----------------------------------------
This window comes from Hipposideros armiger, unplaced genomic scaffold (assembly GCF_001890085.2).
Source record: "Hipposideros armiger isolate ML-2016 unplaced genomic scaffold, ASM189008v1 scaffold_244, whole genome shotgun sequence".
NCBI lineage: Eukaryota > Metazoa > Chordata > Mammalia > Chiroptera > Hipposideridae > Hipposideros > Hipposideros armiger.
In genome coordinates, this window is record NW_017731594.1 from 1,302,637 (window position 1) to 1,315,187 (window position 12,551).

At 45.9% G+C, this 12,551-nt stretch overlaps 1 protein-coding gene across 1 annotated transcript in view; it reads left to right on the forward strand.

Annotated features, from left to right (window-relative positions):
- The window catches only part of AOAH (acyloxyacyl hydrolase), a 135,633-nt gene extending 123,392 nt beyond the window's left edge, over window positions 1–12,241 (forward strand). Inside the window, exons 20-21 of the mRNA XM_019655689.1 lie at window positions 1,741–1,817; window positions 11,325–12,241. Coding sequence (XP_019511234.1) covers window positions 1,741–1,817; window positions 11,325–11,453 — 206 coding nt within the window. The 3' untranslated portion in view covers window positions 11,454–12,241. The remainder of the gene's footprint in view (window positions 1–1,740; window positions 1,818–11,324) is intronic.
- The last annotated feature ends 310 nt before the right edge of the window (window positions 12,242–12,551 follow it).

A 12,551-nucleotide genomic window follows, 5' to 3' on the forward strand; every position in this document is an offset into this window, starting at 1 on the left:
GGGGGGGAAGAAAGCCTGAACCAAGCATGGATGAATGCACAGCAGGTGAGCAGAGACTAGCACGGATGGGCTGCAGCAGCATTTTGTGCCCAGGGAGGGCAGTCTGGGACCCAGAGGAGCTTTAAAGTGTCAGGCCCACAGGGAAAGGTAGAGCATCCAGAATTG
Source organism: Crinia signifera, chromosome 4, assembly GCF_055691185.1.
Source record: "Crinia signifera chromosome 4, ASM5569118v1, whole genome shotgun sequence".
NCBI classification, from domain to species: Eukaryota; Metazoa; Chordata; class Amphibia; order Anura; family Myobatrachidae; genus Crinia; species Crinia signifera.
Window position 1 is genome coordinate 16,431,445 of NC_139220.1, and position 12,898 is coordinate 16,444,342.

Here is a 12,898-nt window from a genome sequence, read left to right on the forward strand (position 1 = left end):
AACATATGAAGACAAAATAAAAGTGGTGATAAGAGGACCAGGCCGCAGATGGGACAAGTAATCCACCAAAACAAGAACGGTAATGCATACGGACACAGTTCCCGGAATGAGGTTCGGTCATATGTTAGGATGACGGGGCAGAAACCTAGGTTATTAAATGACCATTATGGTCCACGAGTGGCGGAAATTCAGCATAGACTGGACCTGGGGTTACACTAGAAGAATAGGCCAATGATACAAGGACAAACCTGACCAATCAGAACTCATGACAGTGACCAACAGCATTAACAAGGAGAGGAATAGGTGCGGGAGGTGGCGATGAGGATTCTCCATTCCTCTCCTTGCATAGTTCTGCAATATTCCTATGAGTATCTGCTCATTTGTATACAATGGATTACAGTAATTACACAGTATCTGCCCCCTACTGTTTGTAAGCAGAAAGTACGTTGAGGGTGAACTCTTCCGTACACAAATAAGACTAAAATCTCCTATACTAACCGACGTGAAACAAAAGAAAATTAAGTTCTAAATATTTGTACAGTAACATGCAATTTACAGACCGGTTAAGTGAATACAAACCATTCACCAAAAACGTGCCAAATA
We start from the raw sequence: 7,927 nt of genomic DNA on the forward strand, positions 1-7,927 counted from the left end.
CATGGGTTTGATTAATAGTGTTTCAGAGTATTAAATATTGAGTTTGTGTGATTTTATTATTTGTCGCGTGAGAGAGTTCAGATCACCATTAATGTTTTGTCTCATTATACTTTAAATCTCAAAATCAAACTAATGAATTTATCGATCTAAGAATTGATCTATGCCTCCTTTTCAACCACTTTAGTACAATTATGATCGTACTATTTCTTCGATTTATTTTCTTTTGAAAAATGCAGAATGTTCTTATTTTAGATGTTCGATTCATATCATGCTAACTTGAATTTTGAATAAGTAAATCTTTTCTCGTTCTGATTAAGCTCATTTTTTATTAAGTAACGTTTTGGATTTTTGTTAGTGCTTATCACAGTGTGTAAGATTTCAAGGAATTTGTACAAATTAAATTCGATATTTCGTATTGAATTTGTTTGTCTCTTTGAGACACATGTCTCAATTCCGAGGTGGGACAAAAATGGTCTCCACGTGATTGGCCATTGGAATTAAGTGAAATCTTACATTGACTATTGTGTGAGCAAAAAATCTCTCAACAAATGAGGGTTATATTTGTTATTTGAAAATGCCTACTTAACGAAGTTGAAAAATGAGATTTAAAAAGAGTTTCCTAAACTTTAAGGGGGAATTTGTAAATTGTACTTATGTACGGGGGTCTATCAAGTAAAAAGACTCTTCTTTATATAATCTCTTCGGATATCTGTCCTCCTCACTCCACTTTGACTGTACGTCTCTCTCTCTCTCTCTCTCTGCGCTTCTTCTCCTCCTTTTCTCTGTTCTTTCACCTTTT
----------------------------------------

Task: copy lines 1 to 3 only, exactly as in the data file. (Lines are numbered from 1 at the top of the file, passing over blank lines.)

This window comes from Hipposideros armiger, unplaced genomic scaffold (assembly GCF_001890085.2).
Source record: "Hipposideros armiger isolate ML-2016 unplaced genomic scaffold, ASM189008v1 scaffold_244, whole genome shotgun sequence".
NCBI lineage: Eukaryota > Metazoa > Chordata > Mammalia > Chiroptera > Hipposideridae > Hipposideros > Hipposideros armiger.